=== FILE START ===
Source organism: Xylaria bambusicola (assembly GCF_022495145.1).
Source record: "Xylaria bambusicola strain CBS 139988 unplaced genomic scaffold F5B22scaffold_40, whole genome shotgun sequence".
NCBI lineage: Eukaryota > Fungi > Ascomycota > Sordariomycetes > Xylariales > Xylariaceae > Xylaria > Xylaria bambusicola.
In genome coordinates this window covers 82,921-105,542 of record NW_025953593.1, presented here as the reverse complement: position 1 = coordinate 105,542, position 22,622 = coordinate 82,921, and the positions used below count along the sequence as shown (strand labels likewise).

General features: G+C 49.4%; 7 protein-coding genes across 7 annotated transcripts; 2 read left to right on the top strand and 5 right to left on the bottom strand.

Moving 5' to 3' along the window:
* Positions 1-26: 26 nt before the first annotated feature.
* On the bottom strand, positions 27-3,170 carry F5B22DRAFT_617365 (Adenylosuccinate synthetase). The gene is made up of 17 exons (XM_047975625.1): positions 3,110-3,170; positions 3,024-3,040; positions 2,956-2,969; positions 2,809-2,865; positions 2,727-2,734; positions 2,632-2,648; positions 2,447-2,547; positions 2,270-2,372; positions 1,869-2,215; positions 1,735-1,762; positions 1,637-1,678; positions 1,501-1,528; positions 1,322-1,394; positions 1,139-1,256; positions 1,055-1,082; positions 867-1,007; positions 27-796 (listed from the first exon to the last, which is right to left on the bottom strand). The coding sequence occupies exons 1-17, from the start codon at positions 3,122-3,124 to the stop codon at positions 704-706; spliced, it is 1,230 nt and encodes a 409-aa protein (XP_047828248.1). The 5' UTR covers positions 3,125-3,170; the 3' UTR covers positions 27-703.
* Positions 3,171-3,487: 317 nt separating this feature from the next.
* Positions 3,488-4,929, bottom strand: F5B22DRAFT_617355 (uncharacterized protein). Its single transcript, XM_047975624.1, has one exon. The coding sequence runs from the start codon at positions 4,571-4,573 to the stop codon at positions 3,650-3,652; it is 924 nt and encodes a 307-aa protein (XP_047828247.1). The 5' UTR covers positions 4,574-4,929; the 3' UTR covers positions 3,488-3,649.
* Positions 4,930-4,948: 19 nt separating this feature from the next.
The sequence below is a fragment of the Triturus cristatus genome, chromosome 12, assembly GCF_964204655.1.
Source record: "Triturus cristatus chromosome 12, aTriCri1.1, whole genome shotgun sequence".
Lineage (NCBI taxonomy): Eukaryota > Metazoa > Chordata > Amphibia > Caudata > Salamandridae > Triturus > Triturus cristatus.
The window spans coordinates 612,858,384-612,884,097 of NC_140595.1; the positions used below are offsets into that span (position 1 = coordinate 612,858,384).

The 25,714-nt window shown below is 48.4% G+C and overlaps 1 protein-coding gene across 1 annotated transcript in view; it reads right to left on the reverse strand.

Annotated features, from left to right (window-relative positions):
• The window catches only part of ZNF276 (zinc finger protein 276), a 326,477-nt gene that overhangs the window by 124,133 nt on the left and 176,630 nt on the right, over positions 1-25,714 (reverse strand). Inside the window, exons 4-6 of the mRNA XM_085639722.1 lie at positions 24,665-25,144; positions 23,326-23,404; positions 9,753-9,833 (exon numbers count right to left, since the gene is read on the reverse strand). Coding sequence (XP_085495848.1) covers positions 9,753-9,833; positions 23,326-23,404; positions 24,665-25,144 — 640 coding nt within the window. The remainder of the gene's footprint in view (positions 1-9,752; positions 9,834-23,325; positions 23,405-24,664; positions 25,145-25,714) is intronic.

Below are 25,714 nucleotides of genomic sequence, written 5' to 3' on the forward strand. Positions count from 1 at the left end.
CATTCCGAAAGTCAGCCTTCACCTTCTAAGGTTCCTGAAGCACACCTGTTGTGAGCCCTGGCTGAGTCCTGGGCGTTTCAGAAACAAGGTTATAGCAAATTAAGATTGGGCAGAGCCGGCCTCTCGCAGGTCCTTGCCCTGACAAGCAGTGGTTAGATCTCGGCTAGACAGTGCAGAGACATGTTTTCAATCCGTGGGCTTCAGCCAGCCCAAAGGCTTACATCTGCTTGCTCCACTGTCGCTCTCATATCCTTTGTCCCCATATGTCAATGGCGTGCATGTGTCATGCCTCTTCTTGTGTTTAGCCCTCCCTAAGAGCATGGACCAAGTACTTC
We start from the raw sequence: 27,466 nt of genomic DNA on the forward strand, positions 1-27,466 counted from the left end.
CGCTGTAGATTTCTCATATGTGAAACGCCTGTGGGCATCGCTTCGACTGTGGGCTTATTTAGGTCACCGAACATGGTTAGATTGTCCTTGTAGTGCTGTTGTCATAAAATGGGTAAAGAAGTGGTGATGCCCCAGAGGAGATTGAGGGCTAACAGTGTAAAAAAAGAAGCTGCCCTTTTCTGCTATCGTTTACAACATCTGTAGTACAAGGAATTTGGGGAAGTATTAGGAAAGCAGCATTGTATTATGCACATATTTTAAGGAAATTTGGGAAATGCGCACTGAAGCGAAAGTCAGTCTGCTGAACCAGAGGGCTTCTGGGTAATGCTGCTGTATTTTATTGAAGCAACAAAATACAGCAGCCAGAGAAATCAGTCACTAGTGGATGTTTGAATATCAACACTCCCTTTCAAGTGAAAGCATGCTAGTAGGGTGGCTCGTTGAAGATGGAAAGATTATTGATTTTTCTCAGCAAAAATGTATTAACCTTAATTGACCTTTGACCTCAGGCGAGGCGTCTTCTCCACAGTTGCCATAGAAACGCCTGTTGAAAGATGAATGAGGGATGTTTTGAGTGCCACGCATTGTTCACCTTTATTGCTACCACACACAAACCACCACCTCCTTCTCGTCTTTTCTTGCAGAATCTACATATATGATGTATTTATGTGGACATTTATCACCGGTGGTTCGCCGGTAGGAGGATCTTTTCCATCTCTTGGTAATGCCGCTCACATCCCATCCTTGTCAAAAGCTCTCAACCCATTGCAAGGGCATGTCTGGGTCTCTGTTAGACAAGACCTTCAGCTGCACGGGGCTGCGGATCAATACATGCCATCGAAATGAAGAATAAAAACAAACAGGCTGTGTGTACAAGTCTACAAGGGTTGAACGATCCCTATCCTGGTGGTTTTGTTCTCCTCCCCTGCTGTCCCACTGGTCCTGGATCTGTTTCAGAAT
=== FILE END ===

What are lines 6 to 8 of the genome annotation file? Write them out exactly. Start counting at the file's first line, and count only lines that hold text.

Moving 5' to 3' along the window:
* Positions 1-26: 26 nt before the first annotated feature.
* On the bottom strand, positions 27-3,170 carry F5B22DRAFT_617365 (Adenylosuccinate synthetase). The gene is made up of 17 exons (XM_047975625.1): positions 3,110-3,170; positions 3,024-3,040; positions 2,956-2,969; positions 2,809-2,865; positions 2,727-2,734; positions 2,632-2,648; positions 2,447-2,547; positions 2,270-2,372; positions 1,869-2,215; positions 1,735-1,762; positions 1,637-1,678; positions 1,501-1,528; positions 1,322-1,394; positions 1,139-1,256; positions 1,055-1,082; positions 867-1,007; positions 27-796 (listed from the first exon to the last, which is right to left on the bottom strand). The coding sequence occupies exons 1-17, from the start codon at positions 3,122-3,124 to the stop codon at positions 704-706; spliced, it is 1,230 nt and encodes a 409-aa protein (XP_047828248.1). The 5' UTR covers positions 3,125-3,170; the 3' UTR covers positions 27-703.